UCR INTERVIEW: Bill Payne of Little Feat

Photo Credit: Polly Payne

Little Feat will be at Sandy Amphitheater on August 1st. They will be celebrating the 45th Anniversary of their iconic live album Waiting for Columbus. Utah Concert Review had the opportunity to chat with founding member Bill Payne.

Making a truly great live rock and roll album is an enormous challenge, so difficult that they are a rarity.  Waiting for Columbus is a consensus member of that very exclusive club. 

After two years of Covid-enforced silence, Little Feat has returned to the stage with a vengeance.  Hard on the heels of their November ‘21 “By Request” tour, they will spend 2022 celebrating the 45th anniversary of the legendary Waiting for Columbus, replicating the album at every stop.

Jerry Garcia once said that making a studio album was like building a ship in a bottle; with skill and oceans of patience, you could make something beautiful.  But playing live and recording it was like being on a ship in a raging storm. Feat’s trademark blend of California rock, funk, folk, jazz, country, rockabilly, and New Orleans swamp boogie rested on a base of improvisational skill and jazz-based chops that made their live shows special, and on Columbus those abilities are on triumphant display. 

Hearing Columbus again is something every Feat Fan looks forward to.  It’s time to lace up your dancing shoes. 

Little Feat 2021-22 features Bill Payne (keyboards, vocals), Kenny Gradney (bass), Sam Clayton (percussion and vocals), Fred Tackett (guitars and vocals), Scott Sharrard (guitars and vocals), and Tony Leone (drums).

Interviewed by Kevin Rolfe

Utah Concert Review: It’s a real honor to get to talk to you. I’m excited to have you guys here in Utah. How’s the tour going so far? 

Bill Payne: You know, it’s going spectacularly well, and it’s not hyperbole. I mean, the band is just playing beautifully. I keep thinking, how can this band keep getting better? And yet it does. I’m having so much fun out here. I think that will definitely come across when we play in Utah. I’m looking forward to getting there and then we’ll be heading up to Montana where I live shortly thereafter.  

UCR: Oh, that will be nice. I’m sure some people are coming to the show that you know. 

Bill Payne: Oh yeah. Bunch. So it’ll be fun. 

UCR: That’s awesome.  I found this so fascinating. You’re celebrating your album Waiting for Columbus. It’s not often that a live album gets as much love as this album does. What do you think it is about this live album? There’s something about this album that people love to the point where you guys are celebrating it.

Bill Payne: Well, when we made it was called one of the iconic live albums of all time. Up there with The Who Live from Leeds and a couple of others from other people.

So the mantel that it was on as a live album was you couldn’t get any better than that. I didn’t say it was the best live albums ever. Although the first time I heard it the hair stood up on my arms. I mean, it really translated. There’s the songs, Lowell (original lead vocalist) is on there.  It was a really gutsy thing for us to do.  We didn’t think about it. People for years have been going “Play Waiting for Columbus.” And I don’t know. I mean, there’s a lot of bands that are playing it. Phish did it for one of their Halloween concerts, for example.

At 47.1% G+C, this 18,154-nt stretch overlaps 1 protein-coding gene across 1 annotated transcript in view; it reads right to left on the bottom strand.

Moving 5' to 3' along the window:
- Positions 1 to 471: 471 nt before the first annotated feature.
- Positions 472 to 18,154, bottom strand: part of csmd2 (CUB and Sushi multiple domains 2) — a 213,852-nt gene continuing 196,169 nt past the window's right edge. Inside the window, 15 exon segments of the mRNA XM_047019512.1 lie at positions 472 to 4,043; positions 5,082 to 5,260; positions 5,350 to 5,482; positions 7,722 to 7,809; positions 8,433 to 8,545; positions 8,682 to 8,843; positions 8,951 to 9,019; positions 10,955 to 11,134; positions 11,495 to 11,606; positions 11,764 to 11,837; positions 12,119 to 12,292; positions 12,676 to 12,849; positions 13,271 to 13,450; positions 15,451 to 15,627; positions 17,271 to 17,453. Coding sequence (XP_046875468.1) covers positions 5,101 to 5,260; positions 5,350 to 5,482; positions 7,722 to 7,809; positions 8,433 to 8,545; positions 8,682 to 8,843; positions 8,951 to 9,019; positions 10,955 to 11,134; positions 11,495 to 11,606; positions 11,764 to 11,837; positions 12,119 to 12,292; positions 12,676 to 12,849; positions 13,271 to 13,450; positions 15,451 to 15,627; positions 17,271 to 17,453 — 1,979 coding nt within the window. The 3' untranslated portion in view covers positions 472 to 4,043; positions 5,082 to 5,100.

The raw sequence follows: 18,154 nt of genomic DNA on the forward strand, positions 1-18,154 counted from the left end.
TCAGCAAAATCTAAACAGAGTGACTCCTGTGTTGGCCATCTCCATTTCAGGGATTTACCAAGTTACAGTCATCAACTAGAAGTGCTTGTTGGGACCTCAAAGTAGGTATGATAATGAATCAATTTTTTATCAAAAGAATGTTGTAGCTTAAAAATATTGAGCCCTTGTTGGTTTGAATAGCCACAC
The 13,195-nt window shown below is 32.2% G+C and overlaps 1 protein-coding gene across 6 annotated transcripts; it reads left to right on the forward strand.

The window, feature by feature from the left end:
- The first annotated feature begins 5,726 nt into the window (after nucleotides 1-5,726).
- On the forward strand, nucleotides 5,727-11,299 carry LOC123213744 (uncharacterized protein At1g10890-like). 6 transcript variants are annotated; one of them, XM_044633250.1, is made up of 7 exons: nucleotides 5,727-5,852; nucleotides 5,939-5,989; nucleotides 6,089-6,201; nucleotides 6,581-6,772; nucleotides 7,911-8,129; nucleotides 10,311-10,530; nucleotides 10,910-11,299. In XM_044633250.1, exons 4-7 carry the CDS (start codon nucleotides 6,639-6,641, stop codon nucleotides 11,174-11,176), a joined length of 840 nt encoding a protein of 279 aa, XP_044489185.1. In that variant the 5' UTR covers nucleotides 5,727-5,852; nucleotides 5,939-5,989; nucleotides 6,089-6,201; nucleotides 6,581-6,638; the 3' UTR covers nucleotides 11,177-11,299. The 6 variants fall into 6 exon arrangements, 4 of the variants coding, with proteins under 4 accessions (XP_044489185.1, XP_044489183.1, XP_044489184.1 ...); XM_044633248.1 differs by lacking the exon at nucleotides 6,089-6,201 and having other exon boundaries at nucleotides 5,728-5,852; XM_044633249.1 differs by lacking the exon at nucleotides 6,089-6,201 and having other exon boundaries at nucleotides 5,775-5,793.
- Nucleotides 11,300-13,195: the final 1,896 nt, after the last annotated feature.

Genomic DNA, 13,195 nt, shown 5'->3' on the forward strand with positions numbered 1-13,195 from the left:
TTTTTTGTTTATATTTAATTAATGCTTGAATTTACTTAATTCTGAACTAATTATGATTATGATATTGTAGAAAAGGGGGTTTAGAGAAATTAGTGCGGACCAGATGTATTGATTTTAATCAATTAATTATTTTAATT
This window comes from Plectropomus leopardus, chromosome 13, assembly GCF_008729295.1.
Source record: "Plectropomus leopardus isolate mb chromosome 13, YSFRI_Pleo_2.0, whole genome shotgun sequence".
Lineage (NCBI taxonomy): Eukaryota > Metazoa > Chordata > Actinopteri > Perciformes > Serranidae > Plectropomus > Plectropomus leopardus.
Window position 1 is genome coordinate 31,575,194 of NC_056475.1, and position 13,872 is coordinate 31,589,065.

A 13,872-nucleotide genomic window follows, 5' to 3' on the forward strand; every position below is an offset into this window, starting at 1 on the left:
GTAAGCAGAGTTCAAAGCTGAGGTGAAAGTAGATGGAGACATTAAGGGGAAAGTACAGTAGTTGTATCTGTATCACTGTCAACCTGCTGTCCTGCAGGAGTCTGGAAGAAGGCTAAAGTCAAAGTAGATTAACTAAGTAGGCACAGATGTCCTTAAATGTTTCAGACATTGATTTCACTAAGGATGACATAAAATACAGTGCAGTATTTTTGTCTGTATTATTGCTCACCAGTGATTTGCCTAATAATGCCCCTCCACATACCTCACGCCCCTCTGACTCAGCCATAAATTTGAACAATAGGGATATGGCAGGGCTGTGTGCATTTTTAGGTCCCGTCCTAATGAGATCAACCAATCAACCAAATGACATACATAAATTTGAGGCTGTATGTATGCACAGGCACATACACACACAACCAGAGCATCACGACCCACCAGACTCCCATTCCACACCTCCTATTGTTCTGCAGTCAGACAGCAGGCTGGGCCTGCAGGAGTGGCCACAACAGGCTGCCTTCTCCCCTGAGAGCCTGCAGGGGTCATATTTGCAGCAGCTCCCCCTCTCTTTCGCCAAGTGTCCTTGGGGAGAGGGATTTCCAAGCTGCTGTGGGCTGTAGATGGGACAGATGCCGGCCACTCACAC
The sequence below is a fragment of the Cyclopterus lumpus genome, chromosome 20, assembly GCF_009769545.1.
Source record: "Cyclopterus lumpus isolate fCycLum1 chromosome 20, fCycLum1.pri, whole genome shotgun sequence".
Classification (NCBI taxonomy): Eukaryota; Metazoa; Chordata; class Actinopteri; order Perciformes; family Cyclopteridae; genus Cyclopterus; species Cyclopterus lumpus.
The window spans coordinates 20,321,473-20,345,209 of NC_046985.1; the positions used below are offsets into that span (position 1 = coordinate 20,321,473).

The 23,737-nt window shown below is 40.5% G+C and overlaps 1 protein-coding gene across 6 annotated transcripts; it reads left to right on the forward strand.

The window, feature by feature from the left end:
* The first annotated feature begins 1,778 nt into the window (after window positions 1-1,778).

UCR: That’s so cool. 

Bill Payne: It was very cool. I called Mike Gordon to thank him profusely for having done that. But when our managers, Brian Penix in particular at Vector, mentioned the idea to us, I thought, I think this is exactly what we oughta do. Just put it out there.

Whenever you’re in a band, you’re in competition with yourself. Especially if you have different iterations of a group. I thought that’s the best way for people to make a judgment on what and who Little Feat is.  To put it out there. And that’s what we’ve done. And people are like, they’re enthusiastic to hear us. But there’s also this, like, “I hope you’re as good as we think they are” that kind of thing. Then we start playing. They go, they are, and they just have a ball.  I have been having so much fun watching people enjoy this thing, as we do.

So there’s this momentum to the band right now. And it’s being carried forward by a really iconic, truly iconic, and wonderful album. What we do with our encores is we’ll throw in stuff that was not on the album.  Or maybe a couple things that were, that, uh, were on the elongated album.  So we’re taking our stuff off the original album. 

The true answer as to why that album really resonates is the songs themselves. Certainly the treatment of the songs and how we arranged them.  Lenny Pickett playing on it from the original Tower Power. He’s been with Saturday night Live forever. But yeah, it’s about songs. We’re not replicating those songs. We’re putting them pretty much in the order they were. We fiddled with a couple things quite honestly, to make it rock a little more towards the end of the set. I think we shifted one tune.  But everything else it’s in the order that was on Waiting for Columbus. The arrangements are, we kinda leave that to our own devices. How do we wanna play something?

So it’s Little Feat, which is always unpredictable in that sense. We have a horn section, which is the Midnight Ramble Horns and they sound terrific. Charlie Martinez is our engineer out front mixing the stuff. He’s worked with Steely Dan with Donald Fagan. We got a collection of east coast guys with us. Scott Sharrard on guitar and vocals, Tony Leone on drums/ vocals. I didn’t even know the guy could sing when we got together. I guess it was late 2021 to play some concerts of requests right before we did Waiting for Columbus.